New Facebook-Spread Malware Triggers Credential Theft, Cryptomining

facebook plain text password

A new malware campaign being rapidly spread on Facebook is infecting users’ systems to perform credential theft, cryptomining, and click fraud.

A new malware campaign rapidly spreading via Facebook is infecting victims’ systems to steal their social media credentials and download cryptomining code.

The malware, dubbed Nigelthorn by the Radware researchers who first discovered it, is being propagated via socially engineered links on Facebook. It has been active since at least March 2018 and has already infected more than 100,000 users globally, they said in a report.

The campaign operators created copies of the legitimate extensions and injected a short, obfuscated malicious script to start the malware operation, Adi Raff, security research team leader at Radware, told Threatpost. This is done to bypass Google’s extension validation checks.

After first detecting the zero-day malware threat at one of Radware’s customers, a global manufacturing firm, researchers named the malware after the main Google Chrome application it leverages: the “Nigelify” application. This legitimate Chrome app replaces pictures with the face of cartoon character Nigel Thornberry, and Radware said that it has been responsible for a large portion of the observed infections.

However, the bad actors are also using other existing, approved Chrome extensions like PwnerLike and iHabno. In all, seven Chrome applications have been discovered laden with the malware. Raff said four of these have been identified and blocked by Google’s security algorithms.

A Google spokesperson told Threatpost: “We removed the malicious extensions from Chrome Web Store and the browsers of the small percentage of affected users within hours of being alerted.”

Attack Process

The attack chain starts with a victim clicking on a malicious link sent via Facebook. “Victims will log into their Facebook and see a personal message from one of their friends, or they’ll be tagged in a post with a malicious link, and a picture sometimes, asking them to click on it,” said Raff.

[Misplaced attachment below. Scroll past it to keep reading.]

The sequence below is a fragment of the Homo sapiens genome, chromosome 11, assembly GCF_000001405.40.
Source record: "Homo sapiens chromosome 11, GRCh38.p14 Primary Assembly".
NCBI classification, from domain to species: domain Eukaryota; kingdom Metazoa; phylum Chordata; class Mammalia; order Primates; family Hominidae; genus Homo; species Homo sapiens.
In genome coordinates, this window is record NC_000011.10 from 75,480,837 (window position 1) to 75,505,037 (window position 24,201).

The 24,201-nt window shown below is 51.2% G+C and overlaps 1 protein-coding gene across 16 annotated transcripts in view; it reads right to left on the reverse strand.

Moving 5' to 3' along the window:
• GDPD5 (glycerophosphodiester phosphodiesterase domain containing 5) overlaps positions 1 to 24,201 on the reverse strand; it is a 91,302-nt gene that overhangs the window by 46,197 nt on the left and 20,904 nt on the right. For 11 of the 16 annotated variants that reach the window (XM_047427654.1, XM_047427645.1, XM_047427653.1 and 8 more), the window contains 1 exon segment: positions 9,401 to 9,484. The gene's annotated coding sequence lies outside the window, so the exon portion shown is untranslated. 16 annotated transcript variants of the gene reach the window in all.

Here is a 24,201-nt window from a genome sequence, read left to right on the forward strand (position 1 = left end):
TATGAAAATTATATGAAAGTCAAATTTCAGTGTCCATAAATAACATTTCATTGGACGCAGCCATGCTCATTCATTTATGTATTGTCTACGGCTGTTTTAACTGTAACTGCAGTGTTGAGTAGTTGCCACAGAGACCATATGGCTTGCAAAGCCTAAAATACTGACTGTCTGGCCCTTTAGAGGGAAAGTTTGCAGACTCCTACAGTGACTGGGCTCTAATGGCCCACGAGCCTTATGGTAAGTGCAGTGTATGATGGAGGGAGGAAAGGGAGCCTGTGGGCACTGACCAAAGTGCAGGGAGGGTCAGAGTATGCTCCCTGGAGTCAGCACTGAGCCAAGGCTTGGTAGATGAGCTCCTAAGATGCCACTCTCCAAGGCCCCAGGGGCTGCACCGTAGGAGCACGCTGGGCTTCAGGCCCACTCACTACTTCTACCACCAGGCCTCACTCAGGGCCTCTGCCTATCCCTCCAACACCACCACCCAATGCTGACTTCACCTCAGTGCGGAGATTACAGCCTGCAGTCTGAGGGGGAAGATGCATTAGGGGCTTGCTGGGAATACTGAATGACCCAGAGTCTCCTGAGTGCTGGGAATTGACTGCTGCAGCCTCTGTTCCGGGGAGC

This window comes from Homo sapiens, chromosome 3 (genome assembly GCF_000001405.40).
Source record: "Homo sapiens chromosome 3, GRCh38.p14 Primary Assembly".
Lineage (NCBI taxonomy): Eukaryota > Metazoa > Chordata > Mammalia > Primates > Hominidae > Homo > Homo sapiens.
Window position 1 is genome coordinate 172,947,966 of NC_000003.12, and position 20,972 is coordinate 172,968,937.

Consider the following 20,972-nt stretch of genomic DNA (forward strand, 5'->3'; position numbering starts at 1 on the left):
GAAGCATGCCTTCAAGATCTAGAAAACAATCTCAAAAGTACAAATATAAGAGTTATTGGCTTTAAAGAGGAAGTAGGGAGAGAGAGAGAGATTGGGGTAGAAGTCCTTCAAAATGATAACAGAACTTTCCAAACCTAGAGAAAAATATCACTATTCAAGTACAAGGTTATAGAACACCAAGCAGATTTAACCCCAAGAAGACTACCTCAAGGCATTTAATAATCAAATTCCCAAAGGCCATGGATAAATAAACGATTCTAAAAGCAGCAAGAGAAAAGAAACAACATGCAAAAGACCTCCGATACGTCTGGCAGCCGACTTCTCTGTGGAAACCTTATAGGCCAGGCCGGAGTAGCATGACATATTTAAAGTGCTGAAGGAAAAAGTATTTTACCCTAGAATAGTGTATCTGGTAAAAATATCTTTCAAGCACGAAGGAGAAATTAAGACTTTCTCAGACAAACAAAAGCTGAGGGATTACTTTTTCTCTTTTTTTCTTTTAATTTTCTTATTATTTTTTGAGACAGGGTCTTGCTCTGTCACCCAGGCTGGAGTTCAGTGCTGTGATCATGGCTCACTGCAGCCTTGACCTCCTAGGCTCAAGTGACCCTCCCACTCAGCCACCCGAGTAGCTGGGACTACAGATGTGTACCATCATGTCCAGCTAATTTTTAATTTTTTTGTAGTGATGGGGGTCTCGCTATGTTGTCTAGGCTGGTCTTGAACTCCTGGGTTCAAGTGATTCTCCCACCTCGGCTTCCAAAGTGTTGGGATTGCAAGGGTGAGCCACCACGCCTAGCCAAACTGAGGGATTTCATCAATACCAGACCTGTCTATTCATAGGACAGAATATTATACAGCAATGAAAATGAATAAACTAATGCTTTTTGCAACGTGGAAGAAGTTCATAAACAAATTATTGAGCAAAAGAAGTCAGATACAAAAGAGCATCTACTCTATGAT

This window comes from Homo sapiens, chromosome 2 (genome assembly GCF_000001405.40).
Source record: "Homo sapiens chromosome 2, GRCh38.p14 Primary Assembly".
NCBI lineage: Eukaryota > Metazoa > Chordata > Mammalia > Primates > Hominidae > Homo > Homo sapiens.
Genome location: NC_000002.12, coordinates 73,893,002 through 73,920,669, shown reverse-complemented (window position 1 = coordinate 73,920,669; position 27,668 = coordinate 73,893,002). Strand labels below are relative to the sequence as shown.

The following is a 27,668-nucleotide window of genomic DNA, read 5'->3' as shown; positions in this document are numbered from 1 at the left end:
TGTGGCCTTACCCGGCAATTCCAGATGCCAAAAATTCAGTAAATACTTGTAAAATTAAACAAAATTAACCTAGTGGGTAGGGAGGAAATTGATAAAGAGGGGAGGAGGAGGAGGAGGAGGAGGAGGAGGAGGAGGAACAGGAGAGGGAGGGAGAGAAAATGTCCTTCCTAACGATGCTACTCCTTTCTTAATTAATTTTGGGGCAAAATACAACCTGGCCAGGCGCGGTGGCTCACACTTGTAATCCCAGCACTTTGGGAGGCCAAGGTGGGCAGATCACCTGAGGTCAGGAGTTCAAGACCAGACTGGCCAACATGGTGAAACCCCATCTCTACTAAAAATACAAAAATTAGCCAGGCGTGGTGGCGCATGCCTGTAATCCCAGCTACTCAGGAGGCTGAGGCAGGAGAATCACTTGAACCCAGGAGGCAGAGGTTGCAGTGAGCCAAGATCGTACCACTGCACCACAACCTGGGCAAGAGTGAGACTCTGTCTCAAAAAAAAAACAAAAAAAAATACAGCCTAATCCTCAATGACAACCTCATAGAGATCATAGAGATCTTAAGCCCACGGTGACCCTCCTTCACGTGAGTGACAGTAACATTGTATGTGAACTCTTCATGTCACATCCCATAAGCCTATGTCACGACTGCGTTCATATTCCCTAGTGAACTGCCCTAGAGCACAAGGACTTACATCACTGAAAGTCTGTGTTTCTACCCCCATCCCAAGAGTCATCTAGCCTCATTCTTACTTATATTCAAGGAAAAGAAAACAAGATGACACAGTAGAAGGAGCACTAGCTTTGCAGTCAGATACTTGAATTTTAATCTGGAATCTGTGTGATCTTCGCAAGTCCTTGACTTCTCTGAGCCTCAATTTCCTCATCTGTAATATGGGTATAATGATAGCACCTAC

The link redirects victims to a fake YouTube page and asks the user to install a Chrome extension to play the video.

Once the user clicks on “Add Extension,” one of the seven malicious extensions – most typically Nigelify –  will install the malware onto their system.

“It is important to emphasize that the campaign focuses on Chrome browsers, and Radware believes that users that do not use Chrome are not at risk,” researchers said.

Once executed, the malicious JavaScript downloads an initial configuration from the bad actor’s C2 with a set of requests – including a triple-threat set of plugins that comprise of code for Facebook propogation, cryptomining code and YouTube click fraud.

Triple-Threat Malware 

The Facebook propagation capabilities continue to spread the malware through the victim’s social network – the authenticated users’ Facebook access tokens are generated and the propagation phase begins.

“The malware collects relevant account information for the purpose of spreading the malicious link to the user’s network,” Radware researchers said. “Once the victim clicks on the link, the infection process starts over again and redirects them to a YouTube-like webpage that requires a ‘plugin installation’ to view the video.”

A publicly available, browser-mining tool (Javascript code looking to mine the Monero, Bytecoin or Electroneum currencies) is also downloaded as a plugin to trigger the infected machines to start mining cryptocurrencies.

“At the time of writing, approximately $1,000 was mined over six days, mostly from the Monero pool,” according to the researchers.

As the icing on the cake, the malware also contains a request to steal the victim’s Facebook or Intstagram credentials.

“The malware is focused on stealing Facebook login credentials and Instagram cookies. If login occurs on the machine (or an Instagram cookie is found), it will be sent to the C2,” Radware researchers said in the report. “The user is then redirected to a Facebook API to generate an access token that will also be sent to the C2 if successful.”

The malware contains numerous persistence features as well – for instance, if a user tries to open the extensions tab to remove the extension, the malware closes it and prevents removal. It also downloads  URI Regex from the C2 and blocks users that try to access those patterns.

“As this malware spreads, the group will continue to try to identify new ways to utilize the stolen assets,” said Radware researchers. “Such groups continuously create new malware and mutations to bypass security controls. Radware recommends individuals and organizations update their current password and only download applications from trusted sources.”

Facebook malware campaigns have been cropping up lately on the social media platform – including FacexWorm, a malware in Facebook Messenger that installs on victim’s systems and steals their passwords.

“I think we’ll only see these types of [Facebook-propagated] malware continue in the future,” said Raff.

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